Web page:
In Leviticus 26 God tells Moses to instruct Israel on a series of rules. One of these includes “Do not make idols or set up an image or a sacred stone for yourselves, and do not place a carved stone in your land to bow down before it. I am the Lord your God.” Israel is told that if they follow the rules they will be rewarded, but if they do not, they will suffer a series of misfortunes: “If in spite of this you still do not listen to me but continue to be hostile toward me, then in my anger I will be hostile toward you, and I myself will punish you for your sins seven times over. You will eat the flesh of your sons and the flesh of your daughters. I will destroy your high places, cut down your incense altars and pile your dead bodies on the lifeless forms of your idols, and I will abhor you. I will turn your cities into ruins and lay waste your sanctuaries, and I will take no delight in the pleasing aroma of your offerings. I myself will lay waste the land, so that your enemies who live there will be appalled. I will scatter you among the nations and will draw out my sword and pursue you. Your land will be laid waste, and your cities will lie in ruins.”
In 1 Kings 12, after Jeroboam led the split of the 10 northern tribes from Rehoboam’s kingdom centered in Jerusalem, he established two competing sites for ritual worship, one at Dan at his kingdom’s northern edge and another at Bethel near his southern border. His reasoning was that “If these people go up to offer sacrifices at the temple of the Lord in Jerusalem, they will again give their allegiance to their lord, Rehoboam king of Judah. They will kill me and return to King Rehoboam.” Instead, “he made two golden calves. He said to the people, it is too much for you to go up to Jerusalem. Here are your gods, Israel, who brought you up out of Egypt. One he set up in Bethel, and the other in Dan. And this thing became a sin; the people came to worship the one at Bethel and went as far as Dan to worship the other… On the fifteenth day of the eighth month, a month of his own choosing, he offered sacrifices on the altar he had built at Bethel. So he instituted the festival for the Israelites and went up to the altar to make offerings.”
To date, no physical signs of the Temple at Bethel have been found. But this is an instance in which the Bible itself can serve as its own evidence. Based on writing style, timing and message, the books of Hosea and Amos are recognized to have been written by distinct authors, unconnected to the author the Book of Kings 1 & 2. These two books corroborate the existence of the Temple at Bethel.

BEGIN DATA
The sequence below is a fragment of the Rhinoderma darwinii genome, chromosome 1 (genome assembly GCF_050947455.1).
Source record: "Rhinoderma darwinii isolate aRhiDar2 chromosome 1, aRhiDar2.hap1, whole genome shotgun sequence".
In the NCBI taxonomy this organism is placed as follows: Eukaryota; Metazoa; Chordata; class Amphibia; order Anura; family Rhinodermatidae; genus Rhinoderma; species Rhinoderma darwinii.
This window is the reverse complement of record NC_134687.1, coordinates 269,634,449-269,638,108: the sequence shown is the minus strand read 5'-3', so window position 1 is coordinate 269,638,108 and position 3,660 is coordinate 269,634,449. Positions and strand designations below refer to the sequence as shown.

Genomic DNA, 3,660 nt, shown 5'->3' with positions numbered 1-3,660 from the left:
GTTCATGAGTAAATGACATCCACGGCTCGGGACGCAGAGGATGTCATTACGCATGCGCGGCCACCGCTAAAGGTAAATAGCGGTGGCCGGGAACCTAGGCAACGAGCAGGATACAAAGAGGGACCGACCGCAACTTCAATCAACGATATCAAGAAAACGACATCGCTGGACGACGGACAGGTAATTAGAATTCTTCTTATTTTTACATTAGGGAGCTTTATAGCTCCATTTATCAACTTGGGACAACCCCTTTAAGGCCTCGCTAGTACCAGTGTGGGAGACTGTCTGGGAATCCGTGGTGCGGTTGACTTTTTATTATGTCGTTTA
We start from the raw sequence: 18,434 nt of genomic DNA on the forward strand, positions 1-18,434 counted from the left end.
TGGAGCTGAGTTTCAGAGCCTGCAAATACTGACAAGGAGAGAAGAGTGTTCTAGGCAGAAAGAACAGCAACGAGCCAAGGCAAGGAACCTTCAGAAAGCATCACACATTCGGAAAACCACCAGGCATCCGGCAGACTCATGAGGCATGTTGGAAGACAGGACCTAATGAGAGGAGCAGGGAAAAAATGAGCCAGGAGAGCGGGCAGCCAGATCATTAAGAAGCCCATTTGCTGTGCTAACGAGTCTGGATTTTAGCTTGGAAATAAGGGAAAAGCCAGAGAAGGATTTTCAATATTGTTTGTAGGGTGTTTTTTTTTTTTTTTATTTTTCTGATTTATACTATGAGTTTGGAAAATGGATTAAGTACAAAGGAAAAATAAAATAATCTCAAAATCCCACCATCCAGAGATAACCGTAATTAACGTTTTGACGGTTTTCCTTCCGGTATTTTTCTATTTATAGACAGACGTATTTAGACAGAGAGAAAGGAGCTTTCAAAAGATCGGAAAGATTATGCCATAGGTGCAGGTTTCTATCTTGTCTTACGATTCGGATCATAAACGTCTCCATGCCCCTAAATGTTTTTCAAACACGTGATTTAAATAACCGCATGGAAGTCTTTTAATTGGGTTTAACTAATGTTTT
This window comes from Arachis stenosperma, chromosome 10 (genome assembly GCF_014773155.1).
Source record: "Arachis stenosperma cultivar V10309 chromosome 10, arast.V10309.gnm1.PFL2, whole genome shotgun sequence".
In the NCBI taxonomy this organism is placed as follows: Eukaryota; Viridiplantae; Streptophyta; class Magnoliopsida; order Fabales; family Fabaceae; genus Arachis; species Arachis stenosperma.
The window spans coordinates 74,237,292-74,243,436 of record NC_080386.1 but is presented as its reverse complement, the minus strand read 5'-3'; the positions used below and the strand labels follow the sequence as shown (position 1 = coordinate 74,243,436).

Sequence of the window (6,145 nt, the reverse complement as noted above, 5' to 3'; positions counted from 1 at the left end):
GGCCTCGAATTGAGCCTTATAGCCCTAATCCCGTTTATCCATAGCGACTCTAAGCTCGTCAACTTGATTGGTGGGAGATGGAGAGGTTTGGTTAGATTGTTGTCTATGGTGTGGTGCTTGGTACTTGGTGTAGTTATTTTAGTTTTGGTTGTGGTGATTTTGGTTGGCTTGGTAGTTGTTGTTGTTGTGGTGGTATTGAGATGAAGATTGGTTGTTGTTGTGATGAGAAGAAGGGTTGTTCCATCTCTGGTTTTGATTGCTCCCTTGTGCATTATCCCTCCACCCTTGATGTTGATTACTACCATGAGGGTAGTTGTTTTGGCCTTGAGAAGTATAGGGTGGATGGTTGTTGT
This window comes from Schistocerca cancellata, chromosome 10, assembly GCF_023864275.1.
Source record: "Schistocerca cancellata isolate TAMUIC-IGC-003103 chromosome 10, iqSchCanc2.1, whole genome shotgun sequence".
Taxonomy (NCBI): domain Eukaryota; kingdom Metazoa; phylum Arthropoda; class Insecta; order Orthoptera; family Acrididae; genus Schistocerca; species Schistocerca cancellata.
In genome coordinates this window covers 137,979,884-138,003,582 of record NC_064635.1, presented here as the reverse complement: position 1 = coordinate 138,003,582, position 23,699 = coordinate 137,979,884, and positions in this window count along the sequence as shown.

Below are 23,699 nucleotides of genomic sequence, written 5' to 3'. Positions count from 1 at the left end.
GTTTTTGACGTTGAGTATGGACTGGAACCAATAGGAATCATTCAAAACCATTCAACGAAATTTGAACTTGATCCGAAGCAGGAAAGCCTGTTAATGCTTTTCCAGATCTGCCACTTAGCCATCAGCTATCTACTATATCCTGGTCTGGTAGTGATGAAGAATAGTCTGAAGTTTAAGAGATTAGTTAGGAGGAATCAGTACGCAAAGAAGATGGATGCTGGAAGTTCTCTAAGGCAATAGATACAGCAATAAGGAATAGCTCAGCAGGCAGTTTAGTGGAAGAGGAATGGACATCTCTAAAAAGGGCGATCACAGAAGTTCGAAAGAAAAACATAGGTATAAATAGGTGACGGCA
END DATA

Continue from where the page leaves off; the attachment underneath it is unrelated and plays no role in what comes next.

In Hosea 9, the prophet Hosea warns that “The days of punishment are coming, the days of reckoning are at hand. Let Israel know this. Because your sins are so many and your hostility so great.” He warns against the worship of foreign gods: “But when they came to Baal Peor, they consecrated themselves to that shameful idol.” And he foretells of punishments coming: “Even if they bear children, I will slay their cherished offspring. My God will reject them because they have not obeyed him; they will be wanderers among the nations.”
In Hosea 10 descriptions of punishment continue. “The people who live in Samaria fear for the calf-idol of Beth Aven. Its people will mourn over it, and so will its idolatrous priests, those who had rejoiced over its splendor, because it is taken from them into exile.” Beth Aven here is a derogatory term for Bethel, as becomes clear in the immediately following passages. “So will it happen to you, Bethel, because your wickedness is great. When that day dawns, the king of Israel will be completely destroyed.”
Here, the 8th century BCE prophet Hosea attests to a worship site at Bethel.
In Amos 4, the prophet Amos warns Israel of their impending doom due to their iniquities. “Hear this word, you cows of Bashan on Mount Samaria, you women who oppress the poor and crush the needy and say to your husbands, Bring us some drinks! The Sovereign Lord has sworn by his holiness: The time will surely come when you will be taken away with hooks, the last of you with fishhooks. You will each go straight out through breaches in the wall, and you will be cast out toward Harmon.”
The prophet taunts Israel: “Go to Bethel and sin; go to Gilgal and sin yet more. Bring your sacrifices every morning, your tithes every three years. Burn leavened bread as a thank offering and brag about your freewill offerings, boast about them, you Israelites, for this is what you love to do,”
The connection of worship and Bethel, by another prophet in the 8th century BCE, corroborates the idea that there was a functioning temple site at Bethel, despite a current lack of tangible evidence.
The image above is of Beitin, a Palestinian village near Ramallah, which is assumed to have been the site of ancient Bethel.